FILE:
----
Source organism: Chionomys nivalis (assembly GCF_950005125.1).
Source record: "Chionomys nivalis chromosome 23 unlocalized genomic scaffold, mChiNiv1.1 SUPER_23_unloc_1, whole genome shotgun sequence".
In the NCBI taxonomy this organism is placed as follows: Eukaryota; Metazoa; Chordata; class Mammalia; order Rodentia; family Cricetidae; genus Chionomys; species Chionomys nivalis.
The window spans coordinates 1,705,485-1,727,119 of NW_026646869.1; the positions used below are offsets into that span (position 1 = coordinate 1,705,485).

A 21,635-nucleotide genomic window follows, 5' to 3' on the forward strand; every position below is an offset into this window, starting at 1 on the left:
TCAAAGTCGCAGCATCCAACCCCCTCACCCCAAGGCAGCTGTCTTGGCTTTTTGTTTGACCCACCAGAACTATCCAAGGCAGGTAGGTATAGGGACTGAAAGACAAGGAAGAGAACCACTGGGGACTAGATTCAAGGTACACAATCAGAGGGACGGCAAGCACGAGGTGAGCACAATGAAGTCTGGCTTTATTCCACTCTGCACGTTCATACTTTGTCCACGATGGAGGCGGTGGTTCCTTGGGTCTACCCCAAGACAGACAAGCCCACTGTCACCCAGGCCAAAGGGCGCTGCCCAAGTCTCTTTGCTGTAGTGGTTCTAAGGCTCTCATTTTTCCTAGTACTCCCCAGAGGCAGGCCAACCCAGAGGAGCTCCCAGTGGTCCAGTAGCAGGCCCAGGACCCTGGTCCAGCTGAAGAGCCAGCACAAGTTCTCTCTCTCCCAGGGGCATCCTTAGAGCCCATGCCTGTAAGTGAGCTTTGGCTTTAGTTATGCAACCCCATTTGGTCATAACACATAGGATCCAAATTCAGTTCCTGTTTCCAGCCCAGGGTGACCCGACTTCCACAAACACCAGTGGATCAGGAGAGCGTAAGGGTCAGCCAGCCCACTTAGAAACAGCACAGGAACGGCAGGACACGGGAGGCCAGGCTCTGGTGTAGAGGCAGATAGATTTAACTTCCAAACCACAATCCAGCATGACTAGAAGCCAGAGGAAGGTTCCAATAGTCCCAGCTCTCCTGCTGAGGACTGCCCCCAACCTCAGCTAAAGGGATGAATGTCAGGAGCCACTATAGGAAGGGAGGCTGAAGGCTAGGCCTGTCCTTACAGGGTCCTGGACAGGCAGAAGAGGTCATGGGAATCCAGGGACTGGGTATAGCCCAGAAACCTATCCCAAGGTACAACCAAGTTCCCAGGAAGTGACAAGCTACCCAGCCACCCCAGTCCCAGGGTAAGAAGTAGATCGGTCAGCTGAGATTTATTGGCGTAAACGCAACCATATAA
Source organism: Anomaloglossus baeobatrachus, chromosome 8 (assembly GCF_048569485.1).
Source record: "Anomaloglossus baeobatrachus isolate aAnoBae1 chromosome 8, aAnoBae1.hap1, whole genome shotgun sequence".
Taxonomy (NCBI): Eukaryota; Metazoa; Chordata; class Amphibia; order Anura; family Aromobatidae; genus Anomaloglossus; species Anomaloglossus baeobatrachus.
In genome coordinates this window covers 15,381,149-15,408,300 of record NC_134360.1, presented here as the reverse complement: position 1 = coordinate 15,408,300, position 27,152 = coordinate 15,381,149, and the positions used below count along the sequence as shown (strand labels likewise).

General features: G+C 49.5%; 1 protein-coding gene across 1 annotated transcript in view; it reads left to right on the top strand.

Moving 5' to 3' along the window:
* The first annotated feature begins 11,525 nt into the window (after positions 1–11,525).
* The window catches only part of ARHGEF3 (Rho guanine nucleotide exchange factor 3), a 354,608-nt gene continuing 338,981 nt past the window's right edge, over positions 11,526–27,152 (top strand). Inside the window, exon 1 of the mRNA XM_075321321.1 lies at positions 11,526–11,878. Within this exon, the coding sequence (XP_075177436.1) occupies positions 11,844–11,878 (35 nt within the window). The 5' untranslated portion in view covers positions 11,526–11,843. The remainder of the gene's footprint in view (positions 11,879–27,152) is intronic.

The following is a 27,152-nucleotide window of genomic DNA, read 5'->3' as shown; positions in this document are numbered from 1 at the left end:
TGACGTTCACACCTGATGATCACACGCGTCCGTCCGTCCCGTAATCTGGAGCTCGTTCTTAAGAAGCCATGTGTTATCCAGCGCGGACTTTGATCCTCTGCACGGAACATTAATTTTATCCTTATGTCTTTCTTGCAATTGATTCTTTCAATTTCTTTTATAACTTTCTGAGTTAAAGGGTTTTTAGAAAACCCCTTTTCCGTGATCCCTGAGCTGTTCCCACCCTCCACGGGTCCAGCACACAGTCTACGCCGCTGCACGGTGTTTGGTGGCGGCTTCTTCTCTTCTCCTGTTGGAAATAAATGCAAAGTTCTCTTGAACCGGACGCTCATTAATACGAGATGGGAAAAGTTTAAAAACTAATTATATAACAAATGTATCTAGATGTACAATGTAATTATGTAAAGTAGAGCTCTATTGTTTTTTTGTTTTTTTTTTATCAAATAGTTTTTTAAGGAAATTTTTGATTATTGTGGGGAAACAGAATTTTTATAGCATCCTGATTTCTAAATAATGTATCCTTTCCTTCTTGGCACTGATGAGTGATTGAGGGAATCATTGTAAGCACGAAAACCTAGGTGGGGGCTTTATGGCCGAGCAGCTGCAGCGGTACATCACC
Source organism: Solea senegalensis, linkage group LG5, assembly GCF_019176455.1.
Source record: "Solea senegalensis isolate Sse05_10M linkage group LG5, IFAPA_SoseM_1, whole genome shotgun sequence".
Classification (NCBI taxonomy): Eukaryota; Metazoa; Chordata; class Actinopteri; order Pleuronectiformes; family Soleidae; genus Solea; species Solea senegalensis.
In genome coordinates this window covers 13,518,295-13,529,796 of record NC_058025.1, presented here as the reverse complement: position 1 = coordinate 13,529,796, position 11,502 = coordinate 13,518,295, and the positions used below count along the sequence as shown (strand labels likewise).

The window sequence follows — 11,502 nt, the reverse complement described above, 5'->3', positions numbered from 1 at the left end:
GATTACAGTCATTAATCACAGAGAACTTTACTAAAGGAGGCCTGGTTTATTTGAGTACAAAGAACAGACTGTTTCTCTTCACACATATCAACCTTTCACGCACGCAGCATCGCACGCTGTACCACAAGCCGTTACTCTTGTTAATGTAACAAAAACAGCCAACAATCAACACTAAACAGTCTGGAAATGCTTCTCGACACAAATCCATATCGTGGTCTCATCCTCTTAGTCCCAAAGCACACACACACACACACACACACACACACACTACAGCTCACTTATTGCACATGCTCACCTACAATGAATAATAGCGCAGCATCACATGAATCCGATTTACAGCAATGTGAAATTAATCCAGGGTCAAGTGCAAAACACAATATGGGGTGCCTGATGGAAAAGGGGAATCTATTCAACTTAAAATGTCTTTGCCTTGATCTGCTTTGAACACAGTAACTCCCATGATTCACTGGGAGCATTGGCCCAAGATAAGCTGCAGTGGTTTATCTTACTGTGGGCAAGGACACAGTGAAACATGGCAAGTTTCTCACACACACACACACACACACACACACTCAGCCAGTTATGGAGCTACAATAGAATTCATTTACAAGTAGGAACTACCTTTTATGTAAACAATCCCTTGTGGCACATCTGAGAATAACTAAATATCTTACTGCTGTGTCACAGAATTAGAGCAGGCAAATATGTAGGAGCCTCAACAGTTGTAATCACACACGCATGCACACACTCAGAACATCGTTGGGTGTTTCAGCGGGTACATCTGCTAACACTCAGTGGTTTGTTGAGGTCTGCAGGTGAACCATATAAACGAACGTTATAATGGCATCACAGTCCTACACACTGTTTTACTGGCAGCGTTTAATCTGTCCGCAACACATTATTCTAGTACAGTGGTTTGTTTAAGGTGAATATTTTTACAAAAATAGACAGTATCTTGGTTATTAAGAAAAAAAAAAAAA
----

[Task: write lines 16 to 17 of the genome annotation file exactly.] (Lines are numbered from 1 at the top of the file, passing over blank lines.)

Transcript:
TGACGTTCACACCTGATGATCACACGCGTCCGTCCGTCCCGTAATCTGGAGCTCGTTCTTAAGAAGCCATGTGTTATCCAGCGCGGACTTTGATCCTCTGCACGGAACATTAATTTTATCCTTATGTCTTTCTTGCAATTGATTCTTTCAATTTCTTTTATAACTTTCTGAGTTAAAGGGTTTTTAGAAAACCCCTTTTCCGTGATCCCTGAGCTGTTCCCACCCTCCACGGGTCCAGCACACAGTCTACGCCGCTGCACGGTGTTTGGTGGCGGCTTCTTCTCTTCTCCTGTTGGAAATAAATGCAAAGTTCTCTTGAACCGGACGCTCATTAATACGAGATGGGAAAAGTTTAAAAACTAATTATATAACAAATGTATCTAGATGTACAATGTAATTATGTAAAGTAGAGCTCTATTGTTTTTTTGTTTTTTTTTTATCAAATAGTTTTTTAAGGAAATTTTTGATTATTGTGGGGAAACAGAATTTTTATAGCATCCTGATTTCTAAATAATGTATCCTTTCCTTCTTGGCACTGATGAGTGATTGAGGGAATCATTGTAAGCACGAAAACCTAGGTGGGGGCTTTATGGCCGAGCAGCTGCAGCGGTACATCACC
Source organism: Solea senegalensis, linkage group LG5, assembly GCF_019176455.1.